As a military member, you are doing a great service to our country. Have you ever wondered if you are afforded any protections in a dissolution or other civil proceeding? The answer is yes. Are you a military spouse and are wondering about your health benefits and if you can retain them? The answer is potentially.

Below are some common areas relating to military spouses and members.

Is VA disability a community asset that is divisible during dissolution?


States may not treat VA disability payment as community property that is divisible during a dissolution action. Mansell v. Mansell (1989).  490 US 581 As set forth in Mansell v. Mansell, “the former spouses’ protection act does not grant state courts the power to treat as property divisible upon divorce military retirement pay that has been waived to receive veterans disability benefits.”  Mansell v. Mansell (1989).  490 US 581

Can VA disability be considered as income for support purposes?


These benefits are non-taxable and available to be considered for support purposes, such as child and spousal (alimony).  Pursuant to Rose v. Rose (1987) 481 US 619, the Court held that “A state court has jurisdiction to hold a disabled veteran in contempt for failing to pay child support, even if the veteran’s only means of satisfying this obligation is to utilize the veteran’s benefits received as compensation for a service-connected disability. . . although veterans’ disability benefits may be exempt from attachment while in the VA’s hands, once they are delivered to the veteran, a state court can require that they be used to satisfy a child support order.” 

Can Washington divide my military retirement pay as property?

It depends.  

If Washington does not have jurisdiction over the military spouse, then the Uniformed Services Former Spouse Prevention Act prevents a State Court from doing so. In determining if a Court has jurisdiction, you would look at whether Washington is the military member’s residence based on some other reason than because of their military assignment; is Washington their domicile or does the military member consent to the Court’s jurisdiction? If the military member’s residence is not Washington, their domicile is not Washington or they do not consent to jurisdiction; then Washington does not have the ability to divide retirement pay of a military member.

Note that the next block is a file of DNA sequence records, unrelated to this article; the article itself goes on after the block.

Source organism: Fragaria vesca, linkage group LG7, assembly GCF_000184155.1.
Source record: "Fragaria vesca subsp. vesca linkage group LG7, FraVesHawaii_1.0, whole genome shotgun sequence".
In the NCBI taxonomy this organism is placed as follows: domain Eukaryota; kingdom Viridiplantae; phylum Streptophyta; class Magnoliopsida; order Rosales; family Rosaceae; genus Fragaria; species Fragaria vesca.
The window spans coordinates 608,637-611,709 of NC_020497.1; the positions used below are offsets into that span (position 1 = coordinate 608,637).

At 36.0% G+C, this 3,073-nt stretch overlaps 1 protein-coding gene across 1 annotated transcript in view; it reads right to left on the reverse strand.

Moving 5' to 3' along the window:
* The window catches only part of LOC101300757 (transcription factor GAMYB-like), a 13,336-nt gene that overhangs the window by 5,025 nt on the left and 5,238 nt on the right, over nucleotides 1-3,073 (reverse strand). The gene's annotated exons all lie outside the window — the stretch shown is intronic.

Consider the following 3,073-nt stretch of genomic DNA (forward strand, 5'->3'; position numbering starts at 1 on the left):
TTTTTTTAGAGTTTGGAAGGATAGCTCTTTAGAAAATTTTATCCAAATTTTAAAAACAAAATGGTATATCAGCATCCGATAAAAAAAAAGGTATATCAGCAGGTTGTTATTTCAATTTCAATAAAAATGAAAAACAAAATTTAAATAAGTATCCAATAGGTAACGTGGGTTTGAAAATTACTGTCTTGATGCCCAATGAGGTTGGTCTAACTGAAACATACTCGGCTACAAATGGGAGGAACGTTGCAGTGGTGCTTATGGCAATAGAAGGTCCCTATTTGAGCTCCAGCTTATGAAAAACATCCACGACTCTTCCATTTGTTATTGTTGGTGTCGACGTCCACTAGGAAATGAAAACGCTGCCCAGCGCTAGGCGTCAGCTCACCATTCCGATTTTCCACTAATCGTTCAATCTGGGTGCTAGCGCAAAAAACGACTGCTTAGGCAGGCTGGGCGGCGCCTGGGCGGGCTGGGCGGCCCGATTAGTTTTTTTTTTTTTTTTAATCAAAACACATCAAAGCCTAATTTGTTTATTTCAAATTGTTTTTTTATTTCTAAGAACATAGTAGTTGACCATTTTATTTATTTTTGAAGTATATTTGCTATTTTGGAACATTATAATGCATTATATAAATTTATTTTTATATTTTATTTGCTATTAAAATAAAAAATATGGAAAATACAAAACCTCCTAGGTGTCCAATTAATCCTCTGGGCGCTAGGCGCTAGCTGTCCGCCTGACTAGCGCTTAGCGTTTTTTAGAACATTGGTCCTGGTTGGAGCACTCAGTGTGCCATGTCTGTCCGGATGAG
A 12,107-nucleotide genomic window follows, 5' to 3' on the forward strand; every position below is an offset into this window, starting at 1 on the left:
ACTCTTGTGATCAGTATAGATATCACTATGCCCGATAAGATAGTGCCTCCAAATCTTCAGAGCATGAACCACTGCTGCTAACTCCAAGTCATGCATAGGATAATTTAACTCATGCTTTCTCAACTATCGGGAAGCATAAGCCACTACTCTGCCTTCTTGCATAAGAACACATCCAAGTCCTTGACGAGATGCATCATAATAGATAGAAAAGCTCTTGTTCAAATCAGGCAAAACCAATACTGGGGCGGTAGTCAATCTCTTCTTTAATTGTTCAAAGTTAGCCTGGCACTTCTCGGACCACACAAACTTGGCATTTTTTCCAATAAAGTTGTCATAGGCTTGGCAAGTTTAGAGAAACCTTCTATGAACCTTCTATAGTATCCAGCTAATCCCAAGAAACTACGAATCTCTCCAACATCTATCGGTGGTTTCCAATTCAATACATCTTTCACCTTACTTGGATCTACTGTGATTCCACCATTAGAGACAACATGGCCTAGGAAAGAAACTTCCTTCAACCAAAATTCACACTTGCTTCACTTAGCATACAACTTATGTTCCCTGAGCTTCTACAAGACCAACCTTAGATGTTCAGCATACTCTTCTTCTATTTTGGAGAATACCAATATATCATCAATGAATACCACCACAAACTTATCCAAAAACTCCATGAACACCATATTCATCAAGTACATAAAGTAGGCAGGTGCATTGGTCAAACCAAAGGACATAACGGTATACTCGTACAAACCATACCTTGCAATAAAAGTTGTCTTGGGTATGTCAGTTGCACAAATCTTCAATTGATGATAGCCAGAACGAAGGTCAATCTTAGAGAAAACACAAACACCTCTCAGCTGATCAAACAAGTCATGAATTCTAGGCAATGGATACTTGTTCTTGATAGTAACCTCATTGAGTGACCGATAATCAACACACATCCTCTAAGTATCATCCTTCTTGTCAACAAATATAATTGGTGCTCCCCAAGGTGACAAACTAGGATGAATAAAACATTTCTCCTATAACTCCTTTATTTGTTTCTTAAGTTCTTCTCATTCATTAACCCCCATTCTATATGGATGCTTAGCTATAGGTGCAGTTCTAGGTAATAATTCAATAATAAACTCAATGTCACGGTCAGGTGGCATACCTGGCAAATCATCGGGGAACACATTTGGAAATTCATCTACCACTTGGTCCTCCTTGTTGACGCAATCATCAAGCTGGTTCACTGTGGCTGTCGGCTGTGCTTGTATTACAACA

I have heard of the 20/20/20 rule in a divorce. What does that mean?

If your former spouse was in the military for at least twenty years, you were married to your former spouse for at least 20 years and the two overlap (meaning you were married to them for at least twenty years while they were in the military for twenty years) you are entitled to retain your medical benefits and other privileges (such as commissary and exchange) for the rest of your life; so long as you do not remarry.

What if they served at least 20 years, but there is not a 20 year overlap, do I retain any coverage?

Yes.  If the overlap is between 15 years and up to 20 years, then you can remain with your Tricare.

Pursuant to TriCare website (

Before April 1, 1985

You are eligible for care you received on or after January 1, 1985 (or the date your dissolution was finalized), whichever is later.  You will continue to receive TriCare benefits so long as you meet eligibility requirements.

April 1, 1985 to September 28, 1988

You are eligible from the date your divorce was finalized until December 31, 1988 or two years from the date your divorce was finalized, whichever is later.  

September 29, 1988, or after

You are eligible for Tricare for one year from the date of your divorce.

How can I lose Tricare benefits?

You can lose your TriCare benefits under one of the following scenarios

  • You get remarried.
  • You purchase another insurance policy via an employer-sponsored plan.
  • You were a former spouse of a North Atlantic Treaty Organization or Partners for Peace nation member.  

Hire an experienced military divorce attorney in Vancouver, WA!

If you have military family law questions about during or after a dissolution or parentage action, don’t hesitate to reach out to Navigate Law Group for an experienced attorney to assist you.

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Every legal issue is very unique. Accordingly, the information in this blog is intended as general education material and not as legal advice. If you think you may have a legal issue, you should consult an attorney.